The frequency and intensity of recent school violence incidents have raised questions regarding the effectiveness of the counseling services offered to schoolaged children and adolescents. For many years, school counselors have been expected to take on most of the roles and tasks related to fulfilling students' mental health needs. Various constraints have limited counselors' ability to maximize the effects of their counseling interventions: (a) an unacceptable ratio of students per counselor in educational institutions (Boser, Poppen, & Thompson, 1988), (b) the many tasks continuously added to their job (Tennyson, Miller, Skovholt, & Williams, 1989), and (c) the high proportion of time that school counselors must devote to administrative functions at the expense of the counseling and consulting roles for which they were trained (Tatar, 1997).
In addition, many students do not approach their school counselors primarily due to feelings of embarrassment and an unwillingness to talk to a 'stranger' about personal matters (Kayser, Fraker, & Lyles, 1999; West Kayser, Overton, & Saltmarsh, 1991). Other students, including those especially in need of counseling, may avoid approaching counselors because of the accompanying stigma (Giles & Dryden, 1991).
One of the ways by which school counselors may become more responsive in their interactions with students is by adapting their interventions to the expectations held by their clients, instead of ignoring those expectations or trying to modify them. The main idea is that students should be treated as "customers" who have legitimate expectations about their counseling sessions (Eisenthal, Koopman, & Lazare, 1983). Matching clients' expectations can enhance their satisfaction with the service provided and is likely to increase the impact of counselors' interventions (Harrington, 1993). Counselors, however, are not required to necessarily meet all of their students' expectations, because some of these may be unrealistic or inappropriate (Hart & Bassett, 1975). Thus, the first stage in a counseling encounter should include efforts aimed at eliciting students' expectations and informing them of the counselor's expectations.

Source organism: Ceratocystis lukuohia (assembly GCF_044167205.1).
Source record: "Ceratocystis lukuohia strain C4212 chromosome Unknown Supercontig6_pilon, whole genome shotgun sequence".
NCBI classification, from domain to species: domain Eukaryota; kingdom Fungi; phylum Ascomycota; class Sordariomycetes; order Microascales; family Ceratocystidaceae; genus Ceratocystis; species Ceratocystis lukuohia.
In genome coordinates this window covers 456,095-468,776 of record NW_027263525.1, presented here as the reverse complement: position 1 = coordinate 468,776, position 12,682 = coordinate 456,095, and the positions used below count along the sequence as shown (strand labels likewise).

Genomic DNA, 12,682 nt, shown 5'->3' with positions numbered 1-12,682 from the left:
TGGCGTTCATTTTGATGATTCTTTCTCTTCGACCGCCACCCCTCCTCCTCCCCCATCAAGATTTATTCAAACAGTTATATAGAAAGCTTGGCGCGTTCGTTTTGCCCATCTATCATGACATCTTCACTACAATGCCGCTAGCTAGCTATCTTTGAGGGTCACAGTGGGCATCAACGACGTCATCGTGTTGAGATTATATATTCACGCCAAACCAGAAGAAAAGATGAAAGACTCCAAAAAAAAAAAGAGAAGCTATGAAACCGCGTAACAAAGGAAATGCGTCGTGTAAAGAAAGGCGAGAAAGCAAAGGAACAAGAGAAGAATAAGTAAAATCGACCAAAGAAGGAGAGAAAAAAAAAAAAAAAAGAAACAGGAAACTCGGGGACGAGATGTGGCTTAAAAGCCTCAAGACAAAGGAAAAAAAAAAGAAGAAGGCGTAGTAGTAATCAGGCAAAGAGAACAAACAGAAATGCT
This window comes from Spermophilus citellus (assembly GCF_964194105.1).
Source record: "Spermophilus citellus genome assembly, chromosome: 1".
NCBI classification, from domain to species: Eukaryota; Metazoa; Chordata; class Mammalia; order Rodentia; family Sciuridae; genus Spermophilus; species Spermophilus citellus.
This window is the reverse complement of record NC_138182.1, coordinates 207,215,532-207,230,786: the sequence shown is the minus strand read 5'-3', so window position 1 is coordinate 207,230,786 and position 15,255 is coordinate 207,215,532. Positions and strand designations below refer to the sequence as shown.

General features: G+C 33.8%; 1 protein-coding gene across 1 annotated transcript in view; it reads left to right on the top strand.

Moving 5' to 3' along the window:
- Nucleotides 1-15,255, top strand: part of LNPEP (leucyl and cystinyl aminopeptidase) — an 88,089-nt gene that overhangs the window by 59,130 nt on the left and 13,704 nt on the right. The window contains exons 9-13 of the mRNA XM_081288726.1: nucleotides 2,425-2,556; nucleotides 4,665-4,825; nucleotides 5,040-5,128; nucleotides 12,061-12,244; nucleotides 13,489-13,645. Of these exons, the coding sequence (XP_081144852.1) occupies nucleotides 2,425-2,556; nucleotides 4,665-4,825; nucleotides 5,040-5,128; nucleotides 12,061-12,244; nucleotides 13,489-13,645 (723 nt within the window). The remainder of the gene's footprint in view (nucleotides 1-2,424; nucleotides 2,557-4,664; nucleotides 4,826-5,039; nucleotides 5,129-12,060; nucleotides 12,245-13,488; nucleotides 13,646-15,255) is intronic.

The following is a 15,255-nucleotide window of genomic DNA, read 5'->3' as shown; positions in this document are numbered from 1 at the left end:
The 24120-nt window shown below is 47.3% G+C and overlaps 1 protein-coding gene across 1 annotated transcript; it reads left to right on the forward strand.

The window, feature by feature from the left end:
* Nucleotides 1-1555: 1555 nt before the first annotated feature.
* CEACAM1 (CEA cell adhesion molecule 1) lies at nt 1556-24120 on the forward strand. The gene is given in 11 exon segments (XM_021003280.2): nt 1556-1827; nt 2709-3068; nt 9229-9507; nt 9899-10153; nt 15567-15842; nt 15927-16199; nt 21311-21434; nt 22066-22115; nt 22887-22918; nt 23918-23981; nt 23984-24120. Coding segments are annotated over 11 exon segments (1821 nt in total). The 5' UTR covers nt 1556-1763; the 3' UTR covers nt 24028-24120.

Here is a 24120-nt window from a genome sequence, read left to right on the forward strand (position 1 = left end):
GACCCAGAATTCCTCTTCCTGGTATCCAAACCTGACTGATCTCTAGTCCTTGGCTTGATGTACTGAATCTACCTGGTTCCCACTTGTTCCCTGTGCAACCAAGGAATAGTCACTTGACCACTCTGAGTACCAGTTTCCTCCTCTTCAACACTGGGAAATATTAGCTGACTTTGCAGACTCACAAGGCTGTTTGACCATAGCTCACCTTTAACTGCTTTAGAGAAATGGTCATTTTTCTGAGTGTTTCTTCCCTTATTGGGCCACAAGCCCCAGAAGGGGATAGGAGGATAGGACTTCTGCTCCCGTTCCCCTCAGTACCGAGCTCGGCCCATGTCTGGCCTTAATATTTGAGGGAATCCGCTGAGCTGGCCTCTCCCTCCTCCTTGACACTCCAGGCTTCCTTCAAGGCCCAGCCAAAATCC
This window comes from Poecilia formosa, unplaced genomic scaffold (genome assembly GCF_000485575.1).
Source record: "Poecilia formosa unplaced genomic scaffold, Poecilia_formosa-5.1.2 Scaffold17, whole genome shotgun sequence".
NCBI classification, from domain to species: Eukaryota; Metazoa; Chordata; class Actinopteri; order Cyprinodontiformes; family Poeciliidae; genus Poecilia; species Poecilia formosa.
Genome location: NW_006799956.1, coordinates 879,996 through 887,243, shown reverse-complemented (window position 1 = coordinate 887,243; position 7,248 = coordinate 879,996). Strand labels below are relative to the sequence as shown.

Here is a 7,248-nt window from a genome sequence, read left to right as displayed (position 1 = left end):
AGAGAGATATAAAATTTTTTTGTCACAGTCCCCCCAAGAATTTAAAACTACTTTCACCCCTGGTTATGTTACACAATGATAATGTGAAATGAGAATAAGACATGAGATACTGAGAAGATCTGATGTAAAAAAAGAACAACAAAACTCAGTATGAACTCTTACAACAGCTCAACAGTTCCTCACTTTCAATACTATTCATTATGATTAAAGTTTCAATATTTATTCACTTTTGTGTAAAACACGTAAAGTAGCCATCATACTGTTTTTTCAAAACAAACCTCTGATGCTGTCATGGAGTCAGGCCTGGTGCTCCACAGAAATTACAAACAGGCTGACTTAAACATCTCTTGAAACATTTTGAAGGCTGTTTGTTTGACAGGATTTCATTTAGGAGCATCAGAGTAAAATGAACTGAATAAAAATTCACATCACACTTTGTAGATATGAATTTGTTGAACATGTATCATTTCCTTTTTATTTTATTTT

The present research examined the perceptions of Israeli school counselors regarding their own and their students' expectations during counseling and, in particular, their perceptions of the kinds of support both sides expect the counselor to provide the student.
This study focused on Israeli school counselors' perceptions, since these professionals are becoming increasingly important and influential in the Israeli educational system. This is reflected in the dramatic increase in the number of counseling professionals from 50 counselors nationwide in the 1960s to about 2,500 at the end of the 1990s. Israeli school counselors are considerably involved in school life and perform diverse tasks-assisting pupils with learning problems or social or emotional issues, taking an active role in pupil placement and referral, serving as consultants for teachers and parents, and assisting principals with organizational issues that impact students' lives (Karayanni, 1996; Tatar, 1995). As the 21st century begins, professionals are raising challenging questions concerning the future of school counseling in the United States (Baker, 1999; Sandhu & Portes, 1995). It is an optimal time for a cross-cultural debate of various school counselors' perceptions (Murray, 1995). School counselors in Israel fulfill functions similar to those preferred by the U.S. counselors, with two significant differences. Firstly, Israeli school counselors tend to provide less career guidance, as most adolescents start compulsory military service immediately after graduating from school at the age of 18. Secondly, Israeli school counselors' jobs include both counseling students and teaching them. For example, counselors are expected to devote one third of their workday to actual classroom teaching (most of them teach students that are not under their counseling responsibility; Tatar, 1997; Tatar 1998a). …